And finally we come to an underused, powerful tool:
(d) Medical examinations and inquiries. –
(3) Employment entrance examination. – A covered entity may require a medical examination after an offer of employment has been made to a job applicant and prior to the commencement of the employment duties of such applicant, and may condition an offer of employment on the results of such examination,
An employment entrance examination is intended to identify the individual who is unable to safely execute the physical demands of the essential functions of a job; in error it is often thought that this examination identifies those who can safely do the job.
(4) Examination and inquiry. –
(A) Prohibited examinations and inquiries. – A covered entity shall not require a medical examination and shall not make inquiries of an employee as to whether such employee is an individual with a disability or as to the nature or severity of the disability, unless such examination or inquiry is shown to be job related and consistent with business necessity.
(B) Acceptable examinations and inquiries. – A covered entity may conduct voluntary medical examinations, including voluntary medical histories, which are part of an employee health program available to employees at that work site. A covered entity may make inquiries into the ability of an employee to perform job-related functions.
Once an individual has been legally hired by the company, the employer may test the individual for the safe ability to conduct the physical demands tied to the essential functions of the job. As with most human resource issues, the practice of testing is not quite as simple as the previous sentence may indicate. But rest assured, if you go about testing in a straight forward and fair way, if you focus on keeping people safe, you have the ability to validate whether or not your workers can safely perform the demands of the job. And, as an added value, in the case of an absent employee, you can rely on this type of test to validate that the individual is participating in the evaluation with high levels of physical effort.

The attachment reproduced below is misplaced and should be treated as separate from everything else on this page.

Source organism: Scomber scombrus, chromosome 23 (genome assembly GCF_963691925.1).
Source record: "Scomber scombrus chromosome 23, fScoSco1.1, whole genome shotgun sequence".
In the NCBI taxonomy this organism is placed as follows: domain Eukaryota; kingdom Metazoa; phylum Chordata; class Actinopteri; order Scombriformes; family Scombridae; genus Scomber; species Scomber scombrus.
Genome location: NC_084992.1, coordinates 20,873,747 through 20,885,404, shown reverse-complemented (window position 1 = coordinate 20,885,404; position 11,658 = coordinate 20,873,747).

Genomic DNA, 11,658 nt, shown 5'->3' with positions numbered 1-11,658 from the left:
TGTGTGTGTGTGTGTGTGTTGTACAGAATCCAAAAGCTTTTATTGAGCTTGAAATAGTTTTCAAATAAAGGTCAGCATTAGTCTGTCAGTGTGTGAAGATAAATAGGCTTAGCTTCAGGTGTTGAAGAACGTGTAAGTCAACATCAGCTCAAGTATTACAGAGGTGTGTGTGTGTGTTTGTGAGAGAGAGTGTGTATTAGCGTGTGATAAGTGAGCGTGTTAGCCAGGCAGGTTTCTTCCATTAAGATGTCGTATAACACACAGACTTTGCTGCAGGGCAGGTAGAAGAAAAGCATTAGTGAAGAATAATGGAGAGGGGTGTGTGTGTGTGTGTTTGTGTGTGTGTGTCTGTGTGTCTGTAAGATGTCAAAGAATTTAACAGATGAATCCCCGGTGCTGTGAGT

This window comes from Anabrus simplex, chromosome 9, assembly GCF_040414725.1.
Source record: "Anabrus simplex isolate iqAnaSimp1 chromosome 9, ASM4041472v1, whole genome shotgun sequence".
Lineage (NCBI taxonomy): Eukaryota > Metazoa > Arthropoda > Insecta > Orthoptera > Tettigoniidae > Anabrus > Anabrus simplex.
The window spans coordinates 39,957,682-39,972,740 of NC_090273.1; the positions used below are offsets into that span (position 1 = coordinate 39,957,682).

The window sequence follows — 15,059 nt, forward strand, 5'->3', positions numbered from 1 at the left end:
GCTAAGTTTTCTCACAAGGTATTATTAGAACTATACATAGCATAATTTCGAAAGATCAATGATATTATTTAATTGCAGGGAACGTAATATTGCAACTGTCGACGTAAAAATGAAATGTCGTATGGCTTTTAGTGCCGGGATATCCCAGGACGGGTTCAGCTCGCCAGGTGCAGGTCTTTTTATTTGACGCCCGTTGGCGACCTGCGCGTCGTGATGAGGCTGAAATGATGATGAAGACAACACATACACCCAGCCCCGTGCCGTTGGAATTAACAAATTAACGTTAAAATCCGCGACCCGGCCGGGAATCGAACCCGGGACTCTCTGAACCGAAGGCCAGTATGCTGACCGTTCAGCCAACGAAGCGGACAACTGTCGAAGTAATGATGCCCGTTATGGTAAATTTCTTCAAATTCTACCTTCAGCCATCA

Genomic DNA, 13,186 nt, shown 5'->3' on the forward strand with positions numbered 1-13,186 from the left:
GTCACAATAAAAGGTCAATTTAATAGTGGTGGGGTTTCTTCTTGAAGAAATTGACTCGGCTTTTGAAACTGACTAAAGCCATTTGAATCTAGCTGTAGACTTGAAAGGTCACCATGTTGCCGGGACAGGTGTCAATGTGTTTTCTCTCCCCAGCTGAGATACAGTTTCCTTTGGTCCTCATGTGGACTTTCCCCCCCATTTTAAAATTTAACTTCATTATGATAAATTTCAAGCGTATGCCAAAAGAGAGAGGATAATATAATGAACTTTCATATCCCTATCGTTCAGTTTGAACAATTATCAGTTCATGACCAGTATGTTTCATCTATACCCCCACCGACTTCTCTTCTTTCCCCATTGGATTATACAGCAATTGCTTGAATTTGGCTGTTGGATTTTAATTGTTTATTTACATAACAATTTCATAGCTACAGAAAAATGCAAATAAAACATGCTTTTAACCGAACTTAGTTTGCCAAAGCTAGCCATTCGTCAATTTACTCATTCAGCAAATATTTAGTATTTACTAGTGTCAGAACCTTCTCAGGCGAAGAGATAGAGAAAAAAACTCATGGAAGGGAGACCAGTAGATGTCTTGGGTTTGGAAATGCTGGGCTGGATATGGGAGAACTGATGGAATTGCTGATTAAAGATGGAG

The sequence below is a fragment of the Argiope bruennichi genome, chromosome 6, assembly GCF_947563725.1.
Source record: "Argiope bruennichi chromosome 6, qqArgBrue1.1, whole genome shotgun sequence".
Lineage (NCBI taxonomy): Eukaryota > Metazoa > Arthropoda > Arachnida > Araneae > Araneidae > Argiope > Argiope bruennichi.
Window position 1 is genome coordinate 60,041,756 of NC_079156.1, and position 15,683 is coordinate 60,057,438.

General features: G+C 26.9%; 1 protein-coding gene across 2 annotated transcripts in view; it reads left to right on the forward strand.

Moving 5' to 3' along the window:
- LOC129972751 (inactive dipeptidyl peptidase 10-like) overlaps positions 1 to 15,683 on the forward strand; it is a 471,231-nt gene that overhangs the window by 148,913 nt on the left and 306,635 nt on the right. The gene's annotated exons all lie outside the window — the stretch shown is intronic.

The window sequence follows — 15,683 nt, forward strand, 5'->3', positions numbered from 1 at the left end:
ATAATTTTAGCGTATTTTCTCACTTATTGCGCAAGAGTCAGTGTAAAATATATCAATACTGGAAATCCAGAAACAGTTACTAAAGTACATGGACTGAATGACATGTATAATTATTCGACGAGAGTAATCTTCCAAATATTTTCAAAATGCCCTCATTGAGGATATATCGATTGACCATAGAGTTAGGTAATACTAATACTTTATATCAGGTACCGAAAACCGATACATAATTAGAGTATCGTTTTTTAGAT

Paul James v The Goodyear Tire and Rubber Company (No. 08-6332), which was heard in the United States Sixth Circuit Court of Appeals, lays a clear path to the proper use of a test to determine the ability of an individual to safely perform the demands of the job. If your company uses outside testing vendors, be sure they have read and adhere to the standards endorsed by the court in this case.
An example of how not to do return-to-work testing is Indergard v Georgia-Pacific Corporation (No. 08-35278), heard before the United States Court of Appeals, Ninth Circuit. This case tells the story of how employment testing was done before the federal court weighed in with ADA-based guidance.
To close, Title I of the ADA gives employers powerful tools to manage the safety of their incumbent works. Whether the individual is at work or is absent from work due to a disability, tools exist to close the gap between an estimation of the worker’s residual ability and the accommodated demands of the job.